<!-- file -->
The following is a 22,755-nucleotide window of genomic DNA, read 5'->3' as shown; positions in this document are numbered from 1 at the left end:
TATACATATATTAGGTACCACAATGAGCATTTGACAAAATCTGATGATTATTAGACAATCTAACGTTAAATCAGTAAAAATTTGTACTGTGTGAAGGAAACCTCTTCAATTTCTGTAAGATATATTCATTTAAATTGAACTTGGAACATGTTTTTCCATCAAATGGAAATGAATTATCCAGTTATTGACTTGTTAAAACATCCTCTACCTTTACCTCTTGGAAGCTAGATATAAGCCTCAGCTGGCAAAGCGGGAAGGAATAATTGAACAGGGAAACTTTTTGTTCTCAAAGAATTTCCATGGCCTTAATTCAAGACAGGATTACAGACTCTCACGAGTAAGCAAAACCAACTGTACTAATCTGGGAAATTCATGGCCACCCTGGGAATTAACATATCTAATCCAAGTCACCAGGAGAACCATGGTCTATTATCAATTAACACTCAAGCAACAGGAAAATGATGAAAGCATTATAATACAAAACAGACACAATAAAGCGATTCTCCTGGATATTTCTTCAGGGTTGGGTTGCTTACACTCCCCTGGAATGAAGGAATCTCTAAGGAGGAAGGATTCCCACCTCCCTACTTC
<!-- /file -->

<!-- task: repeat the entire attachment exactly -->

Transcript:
The following is a 22,755-nucleotide window of genomic DNA, read 5'->3' as shown; positions in this document are numbered from 1 at the left end:
TATACATATATTAGGTACCACAATGAGCATTTGACAAAATCTGATGATTATTAGACAATCTAACGTTAAATCAGTAAAAATTTGTACTGTGTGAAGGAAACCTCTTCAATTTCTGTAAGATATATTCATTTAAATTGAACTTGGAACATGTTTTTCCATCAAATGGAAATGAATTATCCAGTTATTGACTTGTTAAAACATCCTCTACCTTTACCTCTTGGAAGCTAGATATAAGCCTCAGCTGGCAAAGCGGGAAGGAATAATTGAACAGGGAAACTTTTTGTTCTCAAAGAATTTCCATGGCCTTAATTCAAGACAGGATTACAGACTCTCACGAGTAAGCAAAACCAACTGTACTAATCTGGGAAATTCATGGCCACCCTGGGAATTAACATATCTAATCCAAGTCACCAGGAGAACCATGGTCTATTATCAATTAACACTCAAGCAACAGGAAAATGATGAAAGCATTATAATACAAAACAGACACAATAAAGCGATTCTCCTGGATATTTCTTCAGGGTTGGGTTGCTTACACTCCCCTGGAATGAAGGAATCTCTAAGGAGGAAGGATTCCCACCTCCCTACTTC